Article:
London mayor, Boris Johnson, has moved a step closer to becoming the capital’s smallest electricity supplier allowing him to improve the viability of local energy projects.

London will be the first public authority in the UK to receive a new type of ‘junior’ electricity licence.
London will be the first public authority in the UK to receive a new type of ‘junior’ electricity licence.

London will be the first public authority in the UK to receive a new type of ‘junior’ electricity licence, and the Mayor expects to be buying and selling power by early 2015. It’s claimed the move will enable him to offer the capital’s small electricity producers up to 30% more for their excess energy than existing suppliers do, which he will then sell on to other public bodies such as Transport for London and the Met Police.

The Mayor has invited the electricity market to come forward with proposals to provide the additional services needed to begin supplying as a ‘junior’ licensee. This includes the management and maintenance of the large scale systems involved in supplying electricity in London, and follows the Mayor’s initial application for the new licence in March 2013.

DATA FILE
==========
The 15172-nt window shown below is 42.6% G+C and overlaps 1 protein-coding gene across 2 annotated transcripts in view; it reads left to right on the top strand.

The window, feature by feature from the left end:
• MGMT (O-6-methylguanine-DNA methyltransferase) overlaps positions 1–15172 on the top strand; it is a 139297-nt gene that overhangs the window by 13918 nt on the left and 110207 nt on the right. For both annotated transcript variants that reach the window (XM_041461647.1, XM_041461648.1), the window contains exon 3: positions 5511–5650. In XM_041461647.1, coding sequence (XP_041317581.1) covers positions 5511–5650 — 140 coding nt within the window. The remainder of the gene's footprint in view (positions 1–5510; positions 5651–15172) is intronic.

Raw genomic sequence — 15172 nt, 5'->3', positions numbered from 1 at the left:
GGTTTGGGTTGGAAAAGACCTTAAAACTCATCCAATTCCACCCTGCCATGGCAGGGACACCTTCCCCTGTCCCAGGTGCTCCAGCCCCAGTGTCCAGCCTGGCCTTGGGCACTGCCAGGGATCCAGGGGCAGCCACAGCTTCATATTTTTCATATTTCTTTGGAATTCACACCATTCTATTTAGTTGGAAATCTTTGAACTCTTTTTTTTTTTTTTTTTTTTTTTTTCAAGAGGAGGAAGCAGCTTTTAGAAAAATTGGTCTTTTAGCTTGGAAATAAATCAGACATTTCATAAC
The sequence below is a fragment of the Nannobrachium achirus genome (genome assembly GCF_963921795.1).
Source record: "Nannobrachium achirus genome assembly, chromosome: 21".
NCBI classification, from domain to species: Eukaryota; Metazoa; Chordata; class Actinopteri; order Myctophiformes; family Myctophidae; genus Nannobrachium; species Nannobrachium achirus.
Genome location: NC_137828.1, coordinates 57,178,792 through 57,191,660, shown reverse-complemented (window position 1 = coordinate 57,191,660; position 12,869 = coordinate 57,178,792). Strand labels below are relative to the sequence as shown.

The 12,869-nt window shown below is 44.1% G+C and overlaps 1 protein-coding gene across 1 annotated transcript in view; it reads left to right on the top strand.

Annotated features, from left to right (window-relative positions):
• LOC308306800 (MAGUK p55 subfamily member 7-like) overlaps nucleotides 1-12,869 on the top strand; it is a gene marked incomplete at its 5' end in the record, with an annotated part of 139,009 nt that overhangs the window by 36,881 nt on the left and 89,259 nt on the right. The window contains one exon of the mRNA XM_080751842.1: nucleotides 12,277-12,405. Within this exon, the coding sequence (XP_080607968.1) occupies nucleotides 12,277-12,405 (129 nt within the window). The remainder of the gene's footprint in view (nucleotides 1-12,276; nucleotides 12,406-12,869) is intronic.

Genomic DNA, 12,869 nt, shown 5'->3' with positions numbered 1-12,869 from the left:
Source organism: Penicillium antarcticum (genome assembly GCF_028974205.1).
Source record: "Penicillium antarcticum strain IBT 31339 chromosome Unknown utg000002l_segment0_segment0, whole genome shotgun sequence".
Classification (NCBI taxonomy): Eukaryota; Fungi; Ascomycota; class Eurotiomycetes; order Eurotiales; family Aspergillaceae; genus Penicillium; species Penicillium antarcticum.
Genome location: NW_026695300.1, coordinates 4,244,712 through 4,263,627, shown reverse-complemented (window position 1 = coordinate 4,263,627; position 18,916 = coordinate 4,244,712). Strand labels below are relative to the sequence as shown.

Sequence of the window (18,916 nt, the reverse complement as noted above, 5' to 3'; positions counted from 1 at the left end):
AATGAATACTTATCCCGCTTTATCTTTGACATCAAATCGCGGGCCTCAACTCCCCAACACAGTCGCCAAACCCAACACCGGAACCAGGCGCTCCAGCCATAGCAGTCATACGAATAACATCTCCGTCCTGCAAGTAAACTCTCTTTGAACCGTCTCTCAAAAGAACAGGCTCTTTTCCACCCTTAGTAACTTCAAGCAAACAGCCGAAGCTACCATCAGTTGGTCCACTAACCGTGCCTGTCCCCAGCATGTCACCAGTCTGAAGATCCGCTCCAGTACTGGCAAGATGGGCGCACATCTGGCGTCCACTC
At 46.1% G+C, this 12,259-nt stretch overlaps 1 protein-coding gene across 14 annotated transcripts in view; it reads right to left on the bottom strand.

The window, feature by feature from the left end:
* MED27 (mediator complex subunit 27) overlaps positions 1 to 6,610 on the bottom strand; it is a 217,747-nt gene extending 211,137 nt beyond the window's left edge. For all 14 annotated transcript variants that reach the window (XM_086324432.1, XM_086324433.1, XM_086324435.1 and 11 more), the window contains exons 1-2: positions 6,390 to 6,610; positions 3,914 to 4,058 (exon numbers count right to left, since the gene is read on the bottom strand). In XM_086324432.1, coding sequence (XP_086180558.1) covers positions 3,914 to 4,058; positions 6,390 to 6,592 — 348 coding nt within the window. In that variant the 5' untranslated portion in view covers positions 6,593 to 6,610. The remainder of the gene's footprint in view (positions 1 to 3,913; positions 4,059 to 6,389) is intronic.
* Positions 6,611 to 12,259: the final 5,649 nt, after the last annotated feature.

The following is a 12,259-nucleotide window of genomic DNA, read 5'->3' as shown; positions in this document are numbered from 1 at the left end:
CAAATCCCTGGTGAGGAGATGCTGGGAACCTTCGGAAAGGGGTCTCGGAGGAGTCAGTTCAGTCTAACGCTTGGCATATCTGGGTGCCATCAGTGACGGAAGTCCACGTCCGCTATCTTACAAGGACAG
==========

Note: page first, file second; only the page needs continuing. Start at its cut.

It’s anticipated that improving the viability of local energy projects could help unlock more than £300 million worth of investment for 22 new heat and power projects already in the pipeline. In the longer term, it could help generate over £8 billion of investment and around 850 jobs a year until 2025. It could also help meet the target to produce 25% of London’s energy from local sources by 2025.

The Mayor will initially buy from generators owned by London’s boroughs and public bodies. He will sell it on, at cost price, to other public sector organisations, such as Transport for London and the Met Police and if the scheme proves successful, plans to extend it to include private sector energy producers in London as well. Twelve boroughs and waste authorities already have schemes which could benefit. Together they are capable of generating around 76 megawatts of electricity.

Johnson said: “Nurturing a new crop of small, low carbon energy producers across the capital is the key to a more secure, cost-effective and sustainable energy supply for us all. Investing in locally sourced power will help keep Londoners’ fuel bills down and drive innovation, jobs and growth in this city’s burgeoning low carbon sector.”